Scientists suggest introducing cat 6 hurricane level

| 09/02/2024 | 14 Comments

(CNS): A group of scientists are suggesting changes to the Saffir-Simpson hurricane wind scale to account for stronger storms. As global warming leads to more intense tropical cyclones (TCs), a new study published this week in the Proceedings of the National Academy of Sciences (PNAS), a peer-reviewed journal of the National Academy of Sciences, suggests that the open-ended category 5, which kicks in when winds reach 157mph, has become problematic for conveying the real wind risk in a warming world.

“We investigate considering the extension to a 6th category of the Saffir–Simpson hurricane wind scale to communicate that climate change has caused the winds of the most intense TCs to become significantly higher,” extreme weather experts Michael Wehner and James P. Kossin said in the introduction to their research, based on observation and models.

The Saffir–Simpson scale for categorising damage based on the wind intensity of TCs was introduced in the early 1970s and remains the most commonly used metric for public communication of the level of wind hazard that a storm poses. Because the scale is open-ended and does not extend beyond ‘cat 5’, the level of wind hazard beyond that remains constant, regardless of how extreme the storm becomes.

“This may be considered a weakness of the scale, particularly considering that the destructive potential of the wind increases exponentially,” the authors said, as they explained how this weakness becomes amplified in a warming world.

“We find that a number of recent storms have already achieved this hypothetical category 6 intensity and based on multiple independent lines of evidence examining the highest simulated and potential peak wind speeds, more such storms are projected as the climate continues to warm,” they added.

The scientists stated that global warming has increased the energy available for the intensification of tropical storms through increases in latent and sensible heat fluxes from warmer ocean temperatures. As a result, storm intensities well above the category 5 threshold are being realised, and record wind speeds will likely continue to be broken as the planet continues to warm.

Over the past decade, at least five storms in the Western Pacific Ocean would have been classed in this new category, which would include all hurricanes with sustained winds of 192mph or more. While there have been no storms in the Atlantic that would have reached this proposed category, conditions in the region are conducive for this to happen.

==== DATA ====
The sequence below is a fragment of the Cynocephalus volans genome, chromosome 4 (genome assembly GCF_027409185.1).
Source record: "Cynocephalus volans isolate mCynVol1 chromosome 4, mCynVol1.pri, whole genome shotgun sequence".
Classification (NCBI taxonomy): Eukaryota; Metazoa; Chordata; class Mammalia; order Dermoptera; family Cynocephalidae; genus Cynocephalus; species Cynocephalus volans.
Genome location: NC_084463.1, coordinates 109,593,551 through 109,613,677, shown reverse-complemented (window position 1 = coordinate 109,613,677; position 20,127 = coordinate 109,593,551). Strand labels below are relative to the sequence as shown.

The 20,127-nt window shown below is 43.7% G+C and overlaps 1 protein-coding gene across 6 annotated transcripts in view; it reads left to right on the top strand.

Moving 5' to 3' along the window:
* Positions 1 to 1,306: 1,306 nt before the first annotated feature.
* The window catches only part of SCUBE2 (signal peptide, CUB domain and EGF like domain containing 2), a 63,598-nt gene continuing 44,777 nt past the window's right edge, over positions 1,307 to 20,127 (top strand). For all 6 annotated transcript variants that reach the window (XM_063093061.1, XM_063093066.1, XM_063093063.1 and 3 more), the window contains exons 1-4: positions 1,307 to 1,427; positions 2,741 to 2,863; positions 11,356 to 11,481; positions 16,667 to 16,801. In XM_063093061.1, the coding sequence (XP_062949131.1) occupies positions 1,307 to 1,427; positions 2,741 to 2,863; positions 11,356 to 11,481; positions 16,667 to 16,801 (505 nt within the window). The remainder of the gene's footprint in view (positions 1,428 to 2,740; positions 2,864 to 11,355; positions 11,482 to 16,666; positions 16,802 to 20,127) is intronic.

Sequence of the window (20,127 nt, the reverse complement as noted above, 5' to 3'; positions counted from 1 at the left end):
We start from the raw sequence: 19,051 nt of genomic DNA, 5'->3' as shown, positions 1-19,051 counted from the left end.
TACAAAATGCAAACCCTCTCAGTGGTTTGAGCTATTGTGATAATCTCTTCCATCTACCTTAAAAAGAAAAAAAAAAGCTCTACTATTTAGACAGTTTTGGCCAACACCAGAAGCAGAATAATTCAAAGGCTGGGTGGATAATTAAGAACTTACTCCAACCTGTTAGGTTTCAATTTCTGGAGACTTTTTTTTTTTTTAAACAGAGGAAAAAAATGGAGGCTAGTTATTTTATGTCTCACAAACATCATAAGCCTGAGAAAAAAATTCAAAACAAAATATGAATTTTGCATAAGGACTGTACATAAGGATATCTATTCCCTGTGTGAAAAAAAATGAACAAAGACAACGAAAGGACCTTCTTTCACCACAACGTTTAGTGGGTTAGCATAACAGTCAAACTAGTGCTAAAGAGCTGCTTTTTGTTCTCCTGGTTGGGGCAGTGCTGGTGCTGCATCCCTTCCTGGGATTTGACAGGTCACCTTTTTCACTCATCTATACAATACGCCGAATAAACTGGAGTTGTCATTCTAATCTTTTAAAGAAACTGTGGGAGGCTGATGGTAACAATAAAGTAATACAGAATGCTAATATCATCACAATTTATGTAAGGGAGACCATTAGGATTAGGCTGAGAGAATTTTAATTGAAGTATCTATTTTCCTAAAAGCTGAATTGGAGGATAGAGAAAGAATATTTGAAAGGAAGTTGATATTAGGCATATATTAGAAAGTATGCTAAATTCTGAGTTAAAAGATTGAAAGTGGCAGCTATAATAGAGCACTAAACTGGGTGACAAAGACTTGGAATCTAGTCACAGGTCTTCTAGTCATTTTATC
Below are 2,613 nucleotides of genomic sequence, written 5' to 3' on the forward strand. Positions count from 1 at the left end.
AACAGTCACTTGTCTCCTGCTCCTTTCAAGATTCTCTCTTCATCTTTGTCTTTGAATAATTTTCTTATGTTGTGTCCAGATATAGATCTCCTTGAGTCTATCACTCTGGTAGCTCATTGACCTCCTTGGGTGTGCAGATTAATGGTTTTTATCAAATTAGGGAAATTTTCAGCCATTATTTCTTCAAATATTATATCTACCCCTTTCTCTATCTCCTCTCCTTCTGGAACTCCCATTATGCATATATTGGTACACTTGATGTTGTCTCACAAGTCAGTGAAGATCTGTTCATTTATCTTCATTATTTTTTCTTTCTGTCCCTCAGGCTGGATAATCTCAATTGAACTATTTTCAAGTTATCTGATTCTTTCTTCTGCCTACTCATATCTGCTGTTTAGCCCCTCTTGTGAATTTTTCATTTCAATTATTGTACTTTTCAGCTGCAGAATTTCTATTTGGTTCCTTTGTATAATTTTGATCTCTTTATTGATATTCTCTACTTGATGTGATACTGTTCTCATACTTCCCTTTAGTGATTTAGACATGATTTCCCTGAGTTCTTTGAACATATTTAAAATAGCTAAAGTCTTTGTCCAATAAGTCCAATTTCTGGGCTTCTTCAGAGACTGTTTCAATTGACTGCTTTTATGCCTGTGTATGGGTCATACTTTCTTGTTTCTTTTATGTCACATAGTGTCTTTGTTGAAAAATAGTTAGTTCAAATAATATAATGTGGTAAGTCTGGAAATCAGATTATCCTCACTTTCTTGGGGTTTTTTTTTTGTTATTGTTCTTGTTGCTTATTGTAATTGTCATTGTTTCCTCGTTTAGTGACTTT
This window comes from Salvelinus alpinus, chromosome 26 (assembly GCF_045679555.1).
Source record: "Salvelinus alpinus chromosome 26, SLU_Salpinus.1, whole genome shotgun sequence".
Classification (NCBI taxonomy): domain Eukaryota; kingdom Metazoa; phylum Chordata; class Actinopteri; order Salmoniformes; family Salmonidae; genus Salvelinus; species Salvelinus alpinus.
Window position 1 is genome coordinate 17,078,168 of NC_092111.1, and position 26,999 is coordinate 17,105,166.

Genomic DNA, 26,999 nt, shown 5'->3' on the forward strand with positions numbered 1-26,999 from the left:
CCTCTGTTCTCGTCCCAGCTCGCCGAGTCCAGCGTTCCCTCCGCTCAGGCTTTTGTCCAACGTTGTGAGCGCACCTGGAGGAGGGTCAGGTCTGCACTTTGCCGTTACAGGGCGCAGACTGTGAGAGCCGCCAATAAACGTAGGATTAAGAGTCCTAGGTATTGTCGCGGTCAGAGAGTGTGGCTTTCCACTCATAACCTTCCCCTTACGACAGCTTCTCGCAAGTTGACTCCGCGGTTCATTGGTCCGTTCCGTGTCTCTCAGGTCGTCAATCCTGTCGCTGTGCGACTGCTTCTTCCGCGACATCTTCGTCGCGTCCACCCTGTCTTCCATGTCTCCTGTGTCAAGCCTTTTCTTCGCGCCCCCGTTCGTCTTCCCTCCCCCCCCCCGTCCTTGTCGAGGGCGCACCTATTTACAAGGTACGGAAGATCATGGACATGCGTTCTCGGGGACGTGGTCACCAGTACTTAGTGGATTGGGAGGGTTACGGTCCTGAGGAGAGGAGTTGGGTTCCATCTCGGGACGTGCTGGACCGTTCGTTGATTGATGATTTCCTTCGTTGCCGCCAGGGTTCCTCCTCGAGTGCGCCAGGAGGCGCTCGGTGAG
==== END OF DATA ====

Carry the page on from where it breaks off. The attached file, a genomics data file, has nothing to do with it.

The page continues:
“It’s just luck that there hasn’t been one yet,” said Wehner in a press appearance. “I hope it won’t happen, but it’s just a roll of the dice. We know that these storms have already gotten more intense, and will continue to do so.”

While the number of hurricanes is not rising due to the climate crisis, researchers have found that the intensity of major storms has notably increased during the four-decade satellite record of hurricanes. A super-heated ocean is providing the energy to rapidly intensify hurricanes, aided by a warmer, moisture-laden atmosphere.

Wehner said the Saffir-Simpson scale was an imperfect measure of the dangers posed to people by a hurricane, which mostly come from severe rainfall and coastal flooding rather than the strong winds themselves. However, a category 6 would highlight the heightened risks brought by the climate crisis. “Our main purpose is to raise awareness that climate change is affecting the most intense storms,” he said.


Share your vote!


How do you feel after reading this?
  • Fascinated
  • Happy
  • Sad
  • Angry
  • Bored
  • Afraid
Print Friendly, PDF & Email

Tags:

Category: Science & Nature, Weather

Comments (14)

Trackback URL | Comments RSS Feed

  1. Anonymous says:

    *some* women held men and communities together through Ivan.

  2. Anonymous says:

    ivan was a 7 …at least….

    2
    5
  3. Anonymous says:

    It’s okay with me.

    There is somewhat arbitrary divide between most of the Hurricane Categories.

    Cat 5 – 157 to 164.
    Cat 6 – 165 and above.

    What does it really matter? It’s all very, very bad above Cat 4. Does insurance pay more for higher levels of storm? No? So what does it matter? Will this play into the climate change progressions? Ahhhhh. There’s where it will matter.

    6
    1
    • Anonymous says:

      True, insurance companies won’t pay more, but I bet they’ll add an additional charge if you want cover for more than cat 5.
      They will add that to their wriggle room of not covering you for the new “Act of God” category.

  4. LaFonda says:

    Category 6? I behoove my own cat 6 after downing some chilli cheese dogs in me yard

    4
    3
  5. Anonymous says:

    Mom’s coming round to make it right again

    9
    3
  6. Justly Sayin says:

    #6 for Ivan seems right.

    And higher categories needed to anticipate even harsher hurricanes.

    12
    1
  7. Anonymous says:

    It’s not serious until it goes to 11, as per Spinal Tap.

    10
    2
  8. Anonymous says:

    I have been saying this for years.
    Hurricanes Irma and Maria a few years ago, and the one that just hit Acapulco a few months ago, were all much higher than the Cat 5 threshold.
    Cat 1: 74-95 mph winds
    Cat 2: 96-110 mph winds
    Cat 3: 111-129 mph winds
    Cat 4: 130-156 mph winds
    Cat 5: 157+ mph winds.
    I think they should change Cat 5 to something like 157-175 mph winds and Cat 6 to 176 mph+
    Whatever they come up with, there is no doubt that the pattern is that the Atlantic and Caribbean has seen some very strong storms in the past couple of decades, and sea temps continue to be very warm.

    18
    1

Leave a Reply

Your email address will not be published. Required fields are marked *

This site uses Akismet to reduce spam. Learn how your comment data is processed.